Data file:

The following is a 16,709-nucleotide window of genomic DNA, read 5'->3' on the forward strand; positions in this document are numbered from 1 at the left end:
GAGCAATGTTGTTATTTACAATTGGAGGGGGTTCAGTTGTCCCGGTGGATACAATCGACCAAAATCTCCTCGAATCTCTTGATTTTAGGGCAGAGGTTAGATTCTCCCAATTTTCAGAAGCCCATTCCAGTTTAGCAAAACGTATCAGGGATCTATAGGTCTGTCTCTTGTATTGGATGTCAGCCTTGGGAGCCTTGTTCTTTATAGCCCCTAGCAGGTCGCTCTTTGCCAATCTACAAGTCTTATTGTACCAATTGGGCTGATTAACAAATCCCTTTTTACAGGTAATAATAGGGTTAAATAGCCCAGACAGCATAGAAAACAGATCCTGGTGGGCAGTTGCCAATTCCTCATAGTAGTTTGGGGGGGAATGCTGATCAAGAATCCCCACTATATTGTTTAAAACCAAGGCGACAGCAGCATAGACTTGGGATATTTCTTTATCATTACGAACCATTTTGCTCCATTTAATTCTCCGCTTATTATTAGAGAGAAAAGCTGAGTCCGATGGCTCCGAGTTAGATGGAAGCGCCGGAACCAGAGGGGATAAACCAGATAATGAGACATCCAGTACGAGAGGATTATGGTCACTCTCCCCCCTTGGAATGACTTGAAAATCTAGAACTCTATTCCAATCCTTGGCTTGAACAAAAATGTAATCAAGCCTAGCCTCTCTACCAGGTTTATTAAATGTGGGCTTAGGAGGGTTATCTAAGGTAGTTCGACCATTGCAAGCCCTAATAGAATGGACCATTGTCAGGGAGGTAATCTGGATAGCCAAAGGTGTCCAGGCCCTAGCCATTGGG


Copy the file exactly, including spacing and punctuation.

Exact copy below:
The following is a 16,709-nucleotide window of genomic DNA, read 5'->3' on the forward strand; positions in this document are numbered from 1 at the left end:
GAGCAATGTTGTTATTTACAATTGGAGGGGGTTCAGTTGTCCCGGTGGATACAATCGACCAAAATCTCCTCGAATCTCTTGATTTTAGGGCAGAGGTTAGATTCTCCCAATTTTCAGAAGCCCATTCCAGTTTAGCAAAACGTATCAGGGATCTATAGGTCTGTCTCTTGTATTGGATGTCAGCCTTGGGAGCCTTGTTCTTTATAGCCCCTAGCAGGTCGCTCTTTGCCAATCTACAAGTCTTATTGTACCAATTGGGCTGATTAACAAATCCCTTTTTACAGGTAATAATAGGGTTAAATAGCCCAGACAGCATAGAAAACAGATCCTGGTGGGCAGTTGCCAATTCCTCATAGTAGTTTGGGGGGGAATGCTGATCAAGAATCCCCACTATATTGTTTAAAACCAAGGCGACAGCAGCATAGACTTGGGATATTTCTTTATCATTACGAACCATTTTGCTCCATTTAATTCTCCGCTTATTATTAGAGAGAAAAGCTGAGTCCGATGGCTCCGAGTTAGATGGAAGCGCCGGAACCAGAGGGGATAAACCAGATAATGAGACATCCAGTACGAGAGGATTATGGTCACTCTCCCCCCTTGGAATGACTTGAAAATCTAGAACTCTATTCCAATCCTTGGCTTGAACAAAAATGTAATCAAGCCTAGCCTCTCTACCAGGTTTATTAAATGTGGGCTTAGGAGGGTTATCTAAGGTAGTTCGACCATTGCAAGCCCTAATAGAATGGACCATTGTCAGGGAGGTAATCTGGATAGCCAAAGGTGTCCAGGCCCTAGCCATTGGG